Thursday´s attack left Israel in a delicate position: absorbing
hostile fire from a neighboring country but having few options to
Eli Shaked, a former Israeli ambassador to Egypt, said Israel´s hands
are tied until a government takes shape in Cairo that is ready and
able to tackle the militancy in the Sinai Peninsula. Israel´s
historic peace agreement with Egypt is a cornerstone of Israeli
security policy, and Israel cannot do anything that might sabotage
"Israel has no choice but to wait," he said.
An Israeli official echoed those limitations.
"We will fight terror, of course, but we don´t intend to enter
Egyptian territory. That´s not an option," said the official, who
spoke on condition of anonymity because he was not authorized to
discuss the sensitive diplomatic issue with the press. "We can talk
to (the Egyptians), but that´s it."
Both Shaked and the official were confident Egypt would work to rein
in anarchy in Sinai, but that it would take time before it could do
so. Egypt votes for a new president in May.
No injuries were reported in Thursday´s incident. But it was part of
a string of attacks believed to have been launched from Sinai over
the past year years.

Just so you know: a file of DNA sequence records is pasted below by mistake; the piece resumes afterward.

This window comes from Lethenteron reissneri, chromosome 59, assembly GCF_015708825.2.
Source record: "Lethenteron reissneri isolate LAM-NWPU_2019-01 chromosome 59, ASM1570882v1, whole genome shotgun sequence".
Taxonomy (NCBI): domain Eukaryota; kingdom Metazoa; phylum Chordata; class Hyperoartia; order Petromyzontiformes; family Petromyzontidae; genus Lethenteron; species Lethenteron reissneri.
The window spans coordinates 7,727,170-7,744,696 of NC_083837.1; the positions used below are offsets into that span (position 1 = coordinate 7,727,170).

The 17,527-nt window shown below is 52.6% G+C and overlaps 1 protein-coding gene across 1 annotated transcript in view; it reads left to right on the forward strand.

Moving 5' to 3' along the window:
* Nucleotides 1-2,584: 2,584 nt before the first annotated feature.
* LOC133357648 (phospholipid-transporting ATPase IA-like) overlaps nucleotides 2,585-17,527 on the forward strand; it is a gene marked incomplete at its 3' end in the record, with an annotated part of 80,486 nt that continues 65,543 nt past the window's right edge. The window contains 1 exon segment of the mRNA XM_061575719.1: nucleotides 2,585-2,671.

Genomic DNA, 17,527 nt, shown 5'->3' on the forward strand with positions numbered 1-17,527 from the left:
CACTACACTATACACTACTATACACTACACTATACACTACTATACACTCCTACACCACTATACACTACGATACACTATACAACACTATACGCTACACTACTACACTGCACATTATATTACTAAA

Last August, gunmen from Sinai sneaked into Israel and ambushed
vehicles on a desert highway, killing eight Israelis. Three Egyptian
soldiers were killed in Israel´s subsequent hunt for the militants,
causing a diplomatic crisis that ended with an Israeli apology. It is
unclear if Israeli soldiers crossed the border in their chase.
That incident suggested that Gaza militants with their allies in
neighboring Sinai were exploiting Egypt´s political turmoil to open a
new front against Israel.
It also highlighted the delicate balance Israel must maintain between
trying to defend its border and protect its relationship with Egypt.
Rockets last hit Eilat and the nearby Jordanian town of Aqaba in
August 2010, killing one person and wounding four. In April of that
year, two rockets landed in Aqaba and the remains of one were found
in the waters off Eilat.
Egypt became the first Arab nation to sign a peace treaty with Israel
in 1979. After Mubarak´s fall and with the rise of Islamist parties
who traditionally view Israel with hostility, Israel has become
concerned that the accord may be under threat.
The Muslim Brotherhood, the largest party in Egypt´s parliament, does
not openly oppose the peace deal, but has said it would consider
amending the pact to allow more Egyptian troops along the border with
Israel. The deployment of Egyptian forces in Sinai is limited under
the 1979 deal.
Israel´s insistence that the peninsula be significantly demilitarized
was a key aspect of the 1979 peace deal.
Today, however, this provision makes it difficult for Israel itself
to demand the Egyptians do a better job of policing the vast desert
triangle that separates Asia from Africa. In the aftermath of
Mubarak´s ouster, Israel permitted Egypt to send in more troops than
the 750 allowed under the treaty. (© 2012 The Associated Press